“Those deposits exist in multiple places all over the world, so there probably is some potential for preferring domestic resources first, but that is simply not feasible for helium.”

He notes that while NHE is still in the early stages of exploration for its North Rukwa project in Tanzania, the data from the few wells it has already drilled have proved that the reservoir is unique and simply doesn’t exist anywhere else.

“The helium is just mixed with nitrogen, there’s no significant amounts of CO2 or hydrocarbons, which is very simple to separate,” he said adding that the company is currently focused on the gas cap, which has proven to be some six times larger than originally mapped.

“Our plan would be to during the next dry season, which is June to September kind of time frame, we will go in with some low cost drill equipment and basically test it.

“What we want to do is bring a sample to surface that we can analyse and also to flow it to see what kind of flow rates we can get from the reservoir.

“Those factors will obviously move us closer to our strategy because in parallel we are talking to offtakers.”

Development costs are expected to be very low due to the gas composition as well as the shallow nature of the reservoir – just 85m from the surface – with minimal to no land access issues.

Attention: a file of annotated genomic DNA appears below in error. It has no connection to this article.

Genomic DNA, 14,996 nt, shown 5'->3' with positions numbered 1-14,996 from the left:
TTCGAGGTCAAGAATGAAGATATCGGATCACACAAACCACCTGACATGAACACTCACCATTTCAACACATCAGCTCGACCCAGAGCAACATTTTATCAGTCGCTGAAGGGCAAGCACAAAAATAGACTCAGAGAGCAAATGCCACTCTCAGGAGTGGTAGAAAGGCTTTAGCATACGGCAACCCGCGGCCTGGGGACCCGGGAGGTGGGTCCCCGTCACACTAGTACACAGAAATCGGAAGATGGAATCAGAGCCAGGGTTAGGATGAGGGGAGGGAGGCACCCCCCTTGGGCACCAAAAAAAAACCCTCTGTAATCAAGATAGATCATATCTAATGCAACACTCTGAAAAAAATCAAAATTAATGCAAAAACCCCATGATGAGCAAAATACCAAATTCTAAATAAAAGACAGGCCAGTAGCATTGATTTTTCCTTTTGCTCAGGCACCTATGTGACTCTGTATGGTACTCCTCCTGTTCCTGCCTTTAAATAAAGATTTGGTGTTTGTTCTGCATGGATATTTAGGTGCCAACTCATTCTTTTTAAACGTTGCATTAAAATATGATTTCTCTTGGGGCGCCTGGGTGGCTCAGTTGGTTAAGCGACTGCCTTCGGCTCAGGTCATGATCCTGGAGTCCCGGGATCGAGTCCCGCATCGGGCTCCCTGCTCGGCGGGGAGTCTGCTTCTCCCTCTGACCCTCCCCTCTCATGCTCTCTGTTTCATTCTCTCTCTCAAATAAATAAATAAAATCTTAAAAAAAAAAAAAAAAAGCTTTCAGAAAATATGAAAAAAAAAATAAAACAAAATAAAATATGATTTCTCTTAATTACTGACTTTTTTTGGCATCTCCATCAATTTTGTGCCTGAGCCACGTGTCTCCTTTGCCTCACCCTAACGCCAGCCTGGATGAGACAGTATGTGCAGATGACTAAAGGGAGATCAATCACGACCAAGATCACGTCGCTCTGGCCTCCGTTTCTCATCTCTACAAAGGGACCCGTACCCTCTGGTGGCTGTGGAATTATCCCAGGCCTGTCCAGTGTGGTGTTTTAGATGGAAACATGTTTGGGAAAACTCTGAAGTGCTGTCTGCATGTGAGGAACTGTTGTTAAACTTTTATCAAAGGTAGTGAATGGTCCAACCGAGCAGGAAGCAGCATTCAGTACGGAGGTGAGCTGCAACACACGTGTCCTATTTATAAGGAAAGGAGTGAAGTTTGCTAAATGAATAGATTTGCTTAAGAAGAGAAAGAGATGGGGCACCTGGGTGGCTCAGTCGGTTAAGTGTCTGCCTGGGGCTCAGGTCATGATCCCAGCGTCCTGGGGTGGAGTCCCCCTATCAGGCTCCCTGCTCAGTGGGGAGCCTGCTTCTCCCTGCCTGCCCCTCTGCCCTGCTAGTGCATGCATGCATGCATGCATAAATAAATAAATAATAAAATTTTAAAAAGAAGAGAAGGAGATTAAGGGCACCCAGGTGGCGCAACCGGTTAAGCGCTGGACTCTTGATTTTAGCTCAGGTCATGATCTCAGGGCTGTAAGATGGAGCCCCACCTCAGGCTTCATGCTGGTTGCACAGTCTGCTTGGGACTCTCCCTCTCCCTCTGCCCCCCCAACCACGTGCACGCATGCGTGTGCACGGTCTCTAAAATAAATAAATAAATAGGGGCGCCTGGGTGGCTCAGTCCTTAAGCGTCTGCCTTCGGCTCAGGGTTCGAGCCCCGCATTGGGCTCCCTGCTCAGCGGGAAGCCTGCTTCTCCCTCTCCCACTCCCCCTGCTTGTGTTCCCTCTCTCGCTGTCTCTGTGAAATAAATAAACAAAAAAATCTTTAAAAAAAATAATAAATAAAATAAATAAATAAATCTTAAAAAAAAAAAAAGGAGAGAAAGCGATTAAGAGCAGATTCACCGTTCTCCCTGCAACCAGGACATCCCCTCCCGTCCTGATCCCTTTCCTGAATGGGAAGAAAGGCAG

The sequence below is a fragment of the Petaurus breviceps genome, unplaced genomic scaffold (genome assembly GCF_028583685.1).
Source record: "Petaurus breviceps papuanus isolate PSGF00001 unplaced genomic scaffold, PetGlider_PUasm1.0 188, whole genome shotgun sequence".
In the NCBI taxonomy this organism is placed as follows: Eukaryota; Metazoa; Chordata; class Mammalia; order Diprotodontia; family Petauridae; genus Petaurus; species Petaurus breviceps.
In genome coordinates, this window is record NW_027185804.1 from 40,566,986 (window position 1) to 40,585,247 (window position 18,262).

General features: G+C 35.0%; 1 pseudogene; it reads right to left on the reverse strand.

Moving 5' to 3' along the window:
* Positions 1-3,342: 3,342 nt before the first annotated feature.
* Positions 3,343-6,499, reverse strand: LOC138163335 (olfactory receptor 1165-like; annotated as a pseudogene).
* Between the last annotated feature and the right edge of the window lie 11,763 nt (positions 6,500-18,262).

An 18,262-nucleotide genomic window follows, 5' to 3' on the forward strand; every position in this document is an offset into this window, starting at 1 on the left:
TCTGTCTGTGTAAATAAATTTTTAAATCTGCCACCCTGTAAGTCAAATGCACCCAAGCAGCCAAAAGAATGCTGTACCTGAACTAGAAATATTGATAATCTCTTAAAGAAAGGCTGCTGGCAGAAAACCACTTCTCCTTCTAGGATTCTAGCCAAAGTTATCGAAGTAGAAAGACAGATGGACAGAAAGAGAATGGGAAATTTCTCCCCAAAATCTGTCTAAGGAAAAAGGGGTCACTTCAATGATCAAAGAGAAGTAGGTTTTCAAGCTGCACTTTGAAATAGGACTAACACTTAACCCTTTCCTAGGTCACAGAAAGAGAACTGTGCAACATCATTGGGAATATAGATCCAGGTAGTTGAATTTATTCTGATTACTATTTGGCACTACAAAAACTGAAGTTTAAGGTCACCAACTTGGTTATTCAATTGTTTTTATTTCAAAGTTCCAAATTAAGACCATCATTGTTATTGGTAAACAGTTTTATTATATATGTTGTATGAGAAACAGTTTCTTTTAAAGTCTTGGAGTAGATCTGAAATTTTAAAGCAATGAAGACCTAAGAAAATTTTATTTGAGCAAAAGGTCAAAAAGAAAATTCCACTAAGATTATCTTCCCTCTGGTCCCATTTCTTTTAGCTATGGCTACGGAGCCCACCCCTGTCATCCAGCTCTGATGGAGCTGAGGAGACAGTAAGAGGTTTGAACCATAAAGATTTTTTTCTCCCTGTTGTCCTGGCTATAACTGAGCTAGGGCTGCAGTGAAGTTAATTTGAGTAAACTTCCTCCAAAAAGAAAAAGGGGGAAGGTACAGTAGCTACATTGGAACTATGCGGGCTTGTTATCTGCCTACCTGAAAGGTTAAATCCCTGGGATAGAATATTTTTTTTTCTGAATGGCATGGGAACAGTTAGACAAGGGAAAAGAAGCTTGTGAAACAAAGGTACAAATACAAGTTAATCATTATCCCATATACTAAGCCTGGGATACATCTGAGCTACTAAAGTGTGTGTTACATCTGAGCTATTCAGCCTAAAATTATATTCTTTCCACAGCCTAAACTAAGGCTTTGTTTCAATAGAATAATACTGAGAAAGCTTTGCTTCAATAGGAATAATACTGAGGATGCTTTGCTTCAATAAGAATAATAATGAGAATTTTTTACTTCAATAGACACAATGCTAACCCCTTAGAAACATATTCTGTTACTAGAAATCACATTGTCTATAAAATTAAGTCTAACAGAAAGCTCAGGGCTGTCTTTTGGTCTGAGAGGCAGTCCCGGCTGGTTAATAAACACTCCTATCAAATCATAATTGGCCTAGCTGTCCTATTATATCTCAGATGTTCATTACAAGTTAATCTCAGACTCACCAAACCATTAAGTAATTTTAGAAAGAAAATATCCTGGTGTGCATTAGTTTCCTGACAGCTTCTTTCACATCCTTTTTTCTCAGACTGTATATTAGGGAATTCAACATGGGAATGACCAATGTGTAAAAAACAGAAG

“On the downstream processing side, potential offtake partners we have spoken to are all offering funding, are all offering to pay for that,” Scott added.

“Then what will happen as we sold helium, the price will just be adjusted to return their capital.”

ASX players on the helium trail

While NHE has enjoyed significant success with its North Rukwa project, it is far from being the only ASX company that is hunting for helium deposits or which has enjoyed success on that front.

Blue Star Helium (ASX:BNL)

With potential development of its Galactica/Pegasus project in Colorado significantly de-risked by successful third-party commercialisation of adjoining Red Rocks helium project, Blue Star Helium is preparing to drill its maiden development well in the current quarter.